Excerpt: Currently a psychology resident at the Veterans Affairs Salt Lake City Health Care System, he provides psychotherapy to combat veterans seeking treatment for PTSD. He soon will begin working at the San Francisco Veterans Affairs Medical Center, where he will develop a new psychological intervention for PTSD stemming from killing in war.

While studying at VCU, Griffin was active in serving the Richmond community. After reading a 2015 VCU study showing that people living in his East End neighborhood had a life expectancy of 20 years less than other parts of the city — for possible reasons such as lack of access to health care, availability of food and physical activities, and safe housing — Griffin was inspired to sponsor and coach a soccer team for the neighborhood community center.

“Our team did not solve all of the problems that my players encountered; however, it provided a space where the players developed the interpersonal skills necessary to work as a team, built confidence in themselves by trying a new sport, and were cheered on and even provided with after game lunches by many of my colleagues in the VCU Department of Psychology,” he said.

Read the full feature.

Counseling and Clinical Students Match for Internships

Congratulations to our wonderful counseling and clinical doctoral students who are headed out on internship next year!

Annalucia Bays
Counseling Psychology Program
Adviser: Kathleen Ingram, Ph.D.
Internship placement: College of William and Mary

Melissa Dvorsky
Clinical Psychology Program
Adviser: Joshua Langberg, Ph.D.
Internship placement: Cincinnati Children's Hospital

‌Laura Eddy
Clinical Psychology Program
Adviser: Heather Jones, Ph.D., and Joshua Langberg, Ph.D.
Internship placement: University of Texas Health Sciences Center - San Antonio

Lisa Goldberg-Looney
Counseling Psychology Program
Adviser: Paul Perrin, Ph.D.
Internship placement: Malcolm Grow Medical Clinics & Surgery Center (U.S. Air Force)

‌Chelsea Hughes
Counseling Psychology Program
Adviser: Everett Worthington, Ph.D.
Internship placement: University of Nebraska - Lincoln

Autumn Lanoye
Clinical Psychology Program
Adviser: Bruce Rybarczyk, Ph.D.
Internship placement: West Virginia University

Annie Rabinovitch
Clinical Psychology Program
Adviser: Paul Perrin, Ph.D.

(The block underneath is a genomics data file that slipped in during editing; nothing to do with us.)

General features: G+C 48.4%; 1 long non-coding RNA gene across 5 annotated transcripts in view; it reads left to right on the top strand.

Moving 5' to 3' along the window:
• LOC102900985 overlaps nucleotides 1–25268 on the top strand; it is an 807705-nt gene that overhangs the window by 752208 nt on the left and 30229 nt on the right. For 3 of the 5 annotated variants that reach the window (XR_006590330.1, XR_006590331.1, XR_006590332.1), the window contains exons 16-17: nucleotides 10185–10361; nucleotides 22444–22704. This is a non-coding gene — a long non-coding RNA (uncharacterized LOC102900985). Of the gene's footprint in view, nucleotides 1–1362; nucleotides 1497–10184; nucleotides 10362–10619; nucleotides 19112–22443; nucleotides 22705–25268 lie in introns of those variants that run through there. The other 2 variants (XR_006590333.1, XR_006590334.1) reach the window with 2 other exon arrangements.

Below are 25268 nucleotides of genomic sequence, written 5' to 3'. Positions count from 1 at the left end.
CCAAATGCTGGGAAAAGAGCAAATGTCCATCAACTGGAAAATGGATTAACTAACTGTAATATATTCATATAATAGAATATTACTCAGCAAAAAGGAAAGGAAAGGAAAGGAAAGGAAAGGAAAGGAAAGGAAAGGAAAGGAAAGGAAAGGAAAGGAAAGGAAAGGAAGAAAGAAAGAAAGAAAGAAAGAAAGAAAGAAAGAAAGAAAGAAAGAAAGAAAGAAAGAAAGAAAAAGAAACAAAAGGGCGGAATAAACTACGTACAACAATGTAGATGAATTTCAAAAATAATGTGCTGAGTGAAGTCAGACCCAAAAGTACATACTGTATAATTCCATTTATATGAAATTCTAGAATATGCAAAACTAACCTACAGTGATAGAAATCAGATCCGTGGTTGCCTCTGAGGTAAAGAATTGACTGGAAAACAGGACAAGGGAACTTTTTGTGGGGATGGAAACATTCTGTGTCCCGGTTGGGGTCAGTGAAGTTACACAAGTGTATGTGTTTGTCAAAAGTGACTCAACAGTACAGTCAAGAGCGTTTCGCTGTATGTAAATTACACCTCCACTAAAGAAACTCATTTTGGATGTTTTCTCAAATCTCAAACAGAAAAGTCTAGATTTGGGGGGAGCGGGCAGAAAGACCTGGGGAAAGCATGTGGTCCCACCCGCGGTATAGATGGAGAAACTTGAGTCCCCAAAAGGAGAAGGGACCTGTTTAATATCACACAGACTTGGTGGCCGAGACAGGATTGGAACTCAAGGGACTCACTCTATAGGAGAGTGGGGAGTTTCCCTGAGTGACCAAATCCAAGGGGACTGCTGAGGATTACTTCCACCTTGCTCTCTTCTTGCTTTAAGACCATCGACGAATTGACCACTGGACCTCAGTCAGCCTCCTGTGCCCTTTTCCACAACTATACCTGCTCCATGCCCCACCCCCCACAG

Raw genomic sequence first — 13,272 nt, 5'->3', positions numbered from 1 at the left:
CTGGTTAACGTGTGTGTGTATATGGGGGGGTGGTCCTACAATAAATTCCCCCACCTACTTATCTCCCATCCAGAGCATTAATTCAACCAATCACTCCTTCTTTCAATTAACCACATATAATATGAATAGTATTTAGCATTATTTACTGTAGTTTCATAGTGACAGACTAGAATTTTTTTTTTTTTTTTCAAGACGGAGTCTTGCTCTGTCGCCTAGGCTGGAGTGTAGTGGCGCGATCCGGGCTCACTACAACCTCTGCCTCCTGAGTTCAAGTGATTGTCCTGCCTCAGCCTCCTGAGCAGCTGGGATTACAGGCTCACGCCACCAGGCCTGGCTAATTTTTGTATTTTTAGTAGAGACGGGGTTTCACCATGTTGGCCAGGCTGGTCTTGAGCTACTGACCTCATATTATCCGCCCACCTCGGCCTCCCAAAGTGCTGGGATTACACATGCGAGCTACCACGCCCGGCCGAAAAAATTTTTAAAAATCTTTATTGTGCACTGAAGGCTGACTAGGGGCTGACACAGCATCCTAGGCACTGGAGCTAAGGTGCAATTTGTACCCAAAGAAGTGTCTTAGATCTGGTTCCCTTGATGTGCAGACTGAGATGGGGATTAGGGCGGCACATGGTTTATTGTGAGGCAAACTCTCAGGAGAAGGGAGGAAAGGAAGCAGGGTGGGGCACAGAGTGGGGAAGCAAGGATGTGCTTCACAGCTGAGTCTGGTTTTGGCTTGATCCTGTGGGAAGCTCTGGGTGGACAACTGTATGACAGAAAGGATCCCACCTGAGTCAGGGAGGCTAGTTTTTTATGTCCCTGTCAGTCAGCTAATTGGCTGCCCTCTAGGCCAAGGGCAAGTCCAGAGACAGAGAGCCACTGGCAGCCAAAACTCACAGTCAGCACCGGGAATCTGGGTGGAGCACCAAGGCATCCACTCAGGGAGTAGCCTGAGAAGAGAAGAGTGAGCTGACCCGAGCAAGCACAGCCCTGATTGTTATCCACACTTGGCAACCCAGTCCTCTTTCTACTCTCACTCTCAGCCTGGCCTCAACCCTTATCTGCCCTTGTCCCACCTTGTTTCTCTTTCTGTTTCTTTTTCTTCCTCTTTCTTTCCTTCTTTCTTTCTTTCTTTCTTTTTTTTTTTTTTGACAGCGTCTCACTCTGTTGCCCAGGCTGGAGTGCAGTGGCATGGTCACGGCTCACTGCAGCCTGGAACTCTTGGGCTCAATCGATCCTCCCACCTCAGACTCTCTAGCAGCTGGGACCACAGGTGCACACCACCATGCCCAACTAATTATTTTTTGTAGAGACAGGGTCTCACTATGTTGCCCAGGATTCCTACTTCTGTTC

Internship placement: Kennedy Krieger/Johns Hopkins University

Zachary Radcliff
Clinical Psychology Program
Adviser: Bruce Rybarczyk, Ph.D.
Internship placement: Alfred I. duPont Hospital for Children

Utsey Lab Shares Expertise at Winter Roundtable

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The Winter Roundtable at Columbia University is the longest running continuing professional education program in the U.S. devoted solely to cultural issues in psychology and education. Shawn Utsey, Ph.D., professor of counseling psychology and interim chair of the VCU Department of African American Studies, and his lab members attended this year's roundtable, which was called "From Ferguson to Flint: Multicultural Competencies for Community-Based Trauma." He and his lab members - Princess Louden, Ashley Hill, Keyona Allen, Sultan Hubbard and Christina Barnett -  led a symposium about the community engagement series "Building Legacies Around Cultural Knowledge," a series Utsey and his lab conduct in partnership with Blackwell Community Center, which hosts the weekly conversations about topics particularly pertinent for black people. 

In addition to the symposium, Utsey and his students presented a poster about race-related stress and held a roundtable discussion about navigating graduate school as a black student.

Many thanks to James Cones lll, Ph.D., a 1987 graduate of the clinical psychology doctoral program at VCU and mentee of James McCullough, Ph.D., who came out to support Utsey and his students!